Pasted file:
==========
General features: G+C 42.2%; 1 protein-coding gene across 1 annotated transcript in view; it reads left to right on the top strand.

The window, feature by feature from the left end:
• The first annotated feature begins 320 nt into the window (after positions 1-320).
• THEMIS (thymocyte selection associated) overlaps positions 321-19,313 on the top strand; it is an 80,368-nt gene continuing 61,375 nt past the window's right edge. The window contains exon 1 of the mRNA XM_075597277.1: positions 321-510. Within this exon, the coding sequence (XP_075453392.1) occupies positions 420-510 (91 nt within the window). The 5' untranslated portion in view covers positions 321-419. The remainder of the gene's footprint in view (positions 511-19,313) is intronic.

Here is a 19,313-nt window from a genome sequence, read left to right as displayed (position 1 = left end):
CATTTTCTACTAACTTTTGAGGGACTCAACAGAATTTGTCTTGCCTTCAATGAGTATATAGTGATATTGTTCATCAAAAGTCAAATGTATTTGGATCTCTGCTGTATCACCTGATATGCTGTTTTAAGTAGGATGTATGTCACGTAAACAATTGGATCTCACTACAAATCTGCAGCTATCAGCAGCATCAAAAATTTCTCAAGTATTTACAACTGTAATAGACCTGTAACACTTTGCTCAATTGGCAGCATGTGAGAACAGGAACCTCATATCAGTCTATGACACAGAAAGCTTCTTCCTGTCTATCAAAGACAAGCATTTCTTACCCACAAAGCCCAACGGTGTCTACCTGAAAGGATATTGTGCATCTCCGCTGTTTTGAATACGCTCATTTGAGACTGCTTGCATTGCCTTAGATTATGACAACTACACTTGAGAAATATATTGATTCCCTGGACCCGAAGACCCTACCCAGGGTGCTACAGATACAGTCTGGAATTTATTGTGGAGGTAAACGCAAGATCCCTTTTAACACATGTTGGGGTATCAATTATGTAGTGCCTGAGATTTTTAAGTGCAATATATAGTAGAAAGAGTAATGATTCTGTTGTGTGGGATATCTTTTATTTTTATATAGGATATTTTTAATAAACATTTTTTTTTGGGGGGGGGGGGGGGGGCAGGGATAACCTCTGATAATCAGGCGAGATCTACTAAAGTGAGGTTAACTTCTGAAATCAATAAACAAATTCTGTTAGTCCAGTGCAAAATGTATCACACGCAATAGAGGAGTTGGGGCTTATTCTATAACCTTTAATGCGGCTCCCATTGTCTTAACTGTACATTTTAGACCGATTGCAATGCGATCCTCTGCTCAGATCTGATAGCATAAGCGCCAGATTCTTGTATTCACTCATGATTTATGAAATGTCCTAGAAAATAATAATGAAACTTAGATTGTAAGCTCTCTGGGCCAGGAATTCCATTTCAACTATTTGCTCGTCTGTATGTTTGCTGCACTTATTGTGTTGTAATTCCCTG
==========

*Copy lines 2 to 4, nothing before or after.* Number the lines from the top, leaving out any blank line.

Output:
The window, feature by feature from the left end:
• The first annotated feature begins 320 nt into the window (after positions 1-320).
• THEMIS (thymocyte selection associated) overlaps positions 321-19,313 on the top strand; it is an 80,368-nt gene continuing 61,375 nt past the window's right edge. The window contains exon 1 of the mRNA XM_075597277.1: positions 321-510. Within this exon, the coding sequence (XP_075453392.1) occupies positions 420-510 (91 nt within the window). The 5' untranslated portion in view covers positions 321-419. The remainder of the gene's footprint in view (positions 511-19,313) is intronic.